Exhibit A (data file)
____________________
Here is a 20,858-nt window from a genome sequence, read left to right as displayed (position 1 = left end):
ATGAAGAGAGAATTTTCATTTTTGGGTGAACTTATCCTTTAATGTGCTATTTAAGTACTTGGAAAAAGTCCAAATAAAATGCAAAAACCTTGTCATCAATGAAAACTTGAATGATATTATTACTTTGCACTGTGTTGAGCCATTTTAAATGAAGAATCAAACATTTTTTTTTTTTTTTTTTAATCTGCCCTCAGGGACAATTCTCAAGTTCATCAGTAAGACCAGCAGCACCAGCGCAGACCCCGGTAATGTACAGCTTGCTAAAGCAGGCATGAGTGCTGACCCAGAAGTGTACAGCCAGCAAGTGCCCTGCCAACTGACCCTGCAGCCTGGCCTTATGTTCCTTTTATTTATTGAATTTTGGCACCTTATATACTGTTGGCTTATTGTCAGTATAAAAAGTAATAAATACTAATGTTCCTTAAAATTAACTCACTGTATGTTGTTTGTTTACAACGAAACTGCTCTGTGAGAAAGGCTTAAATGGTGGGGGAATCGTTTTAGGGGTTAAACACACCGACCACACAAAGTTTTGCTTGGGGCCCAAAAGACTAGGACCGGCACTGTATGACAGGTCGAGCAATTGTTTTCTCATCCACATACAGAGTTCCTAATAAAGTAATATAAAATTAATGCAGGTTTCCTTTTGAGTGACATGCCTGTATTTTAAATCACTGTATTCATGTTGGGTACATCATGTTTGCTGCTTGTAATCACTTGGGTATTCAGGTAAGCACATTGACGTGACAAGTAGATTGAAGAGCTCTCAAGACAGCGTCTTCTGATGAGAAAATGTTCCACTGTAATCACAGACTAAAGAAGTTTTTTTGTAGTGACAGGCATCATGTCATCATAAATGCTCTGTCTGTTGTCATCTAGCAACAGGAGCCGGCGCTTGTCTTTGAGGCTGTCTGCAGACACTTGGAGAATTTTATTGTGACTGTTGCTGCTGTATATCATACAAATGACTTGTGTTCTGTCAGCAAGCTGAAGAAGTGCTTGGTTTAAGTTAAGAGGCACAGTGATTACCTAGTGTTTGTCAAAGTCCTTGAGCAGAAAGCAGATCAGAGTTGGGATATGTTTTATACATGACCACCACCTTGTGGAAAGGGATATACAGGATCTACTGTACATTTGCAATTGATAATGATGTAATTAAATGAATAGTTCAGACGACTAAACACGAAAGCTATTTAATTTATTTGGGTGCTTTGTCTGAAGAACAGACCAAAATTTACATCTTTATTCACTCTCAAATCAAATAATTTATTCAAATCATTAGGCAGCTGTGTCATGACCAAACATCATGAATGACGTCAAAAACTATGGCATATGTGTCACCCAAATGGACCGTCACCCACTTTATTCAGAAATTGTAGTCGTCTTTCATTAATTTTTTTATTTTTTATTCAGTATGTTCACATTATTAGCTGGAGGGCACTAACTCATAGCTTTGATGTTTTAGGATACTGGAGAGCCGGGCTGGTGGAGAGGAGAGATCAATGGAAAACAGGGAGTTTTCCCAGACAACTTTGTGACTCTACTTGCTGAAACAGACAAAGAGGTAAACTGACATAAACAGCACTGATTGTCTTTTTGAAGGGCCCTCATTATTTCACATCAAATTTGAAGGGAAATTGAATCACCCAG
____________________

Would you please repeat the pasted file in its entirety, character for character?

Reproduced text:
Here is a 20,858-nt window from a genome sequence, read left to right as displayed (position 1 = left end):
ATGAAGAGAGAATTTTCATTTTTGGGTGAACTTATCCTTTAATGTGCTATTTAAGTACTTGGAAAAAGTCCAAATAAAATGCAAAAACCTTGTCATCAATGAAAACTTGAATGATATTATTACTTTGCACTGTGTTGAGCCATTTTAAATGAAGAATCAAACATTTTTTTTTTTTTTTTTTAATCTGCCCTCAGGGACAATTCTCAAGTTCATCAGTAAGACCAGCAGCACCAGCGCAGACCCCGGTAATGTACAGCTTGCTAAAGCAGGCATGAGTGCTGACCCAGAAGTGTACAGCCAGCAAGTGCCCTGCCAACTGACCCTGCAGCCTGGCCTTATGTTCCTTTTATTTATTGAATTTTGGCACCTTATATACTGTTGGCTTATTGTCAGTATAAAAAGTAATAAATACTAATGTTCCTTAAAATTAACTCACTGTATGTTGTTTGTTTACAACGAAACTGCTCTGTGAGAAAGGCTTAAATGGTGGGGGAATCGTTTTAGGGGTTAAACACACCGACCACACAAAGTTTTGCTTGGGGCCCAAAAGACTAGGACCGGCACTGTATGACAGGTCGAGCAATTGTTTTCTCATCCACATACAGAGTTCCTAATAAAGTAATATAAAATTAATGCAGGTTTCCTTTTGAGTGACATGCCTGTATTTTAAATCACTGTATTCATGTTGGGTACATCATGTTTGCTGCTTGTAATCACTTGGGTATTCAGGTAAGCACATTGACGTGACAAGTAGATTGAAGAGCTCTCAAGACAGCGTCTTCTGATGAGAAAATGTTCCACTGTAATCACAGACTAAAGAAGTTTTTTTGTAGTGACAGGCATCATGTCATCATAAATGCTCTGTCTGTTGTCATCTAGCAACAGGAGCCGGCGCTTGTCTTTGAGGCTGTCTGCAGACACTTGGAGAATTTTATTGTGACTGTTGCTGCTGTATATCATACAAATGACTTGTGTTCTGTCAGCAAGCTGAAGAAGTGCTTGGTTTAAGTTAAGAGGCACAGTGATTACCTAGTGTTTGTCAAAGTCCTTGAGCAGAAAGCAGATCAGAGTTGGGATATGTTTTATACATGACCACCACCTTGTGGAAAGGGATATACAGGATCTACTGTACATTTGCAATTGATAATGATGTAATTAAATGAATAGTTCAGACGACTAAACACGAAAGCTATTTAATTTATTTGGGTGCTTTGTCTGAAGAACAGACCAAAATTTACATCTTTATTCACTCTCAAATCAAATAATTTATTCAAATCATTAGGCAGCTGTGTCATGACCAAACATCATGAATGACGTCAAAAACTATGGCATATGTGTCACCCAAATGGACCGTCACCCACTTTATTCAGAAATTGTAGTCGTCTTTCATTAATTTTTTTATTTTTTATTCAGTATGTTCACATTATTAGCTGGAGGGCACTAACTCATAGCTTTGATGTTTTAGGATACTGGAGAGCCGGGCTGGTGGAGAGGAGAGATCAATGGAAAACAGGGAGTTTTCCCAGACAACTTTGTGACTCTACTTGCTGAAACAGACAAAGAGGTAAACTGACATAAACAGCACTGATTGTCTTTTTGAAGGGCCCTCATTATTTCACATCAAATTTGAAGGGAAATTGAATCACCCAG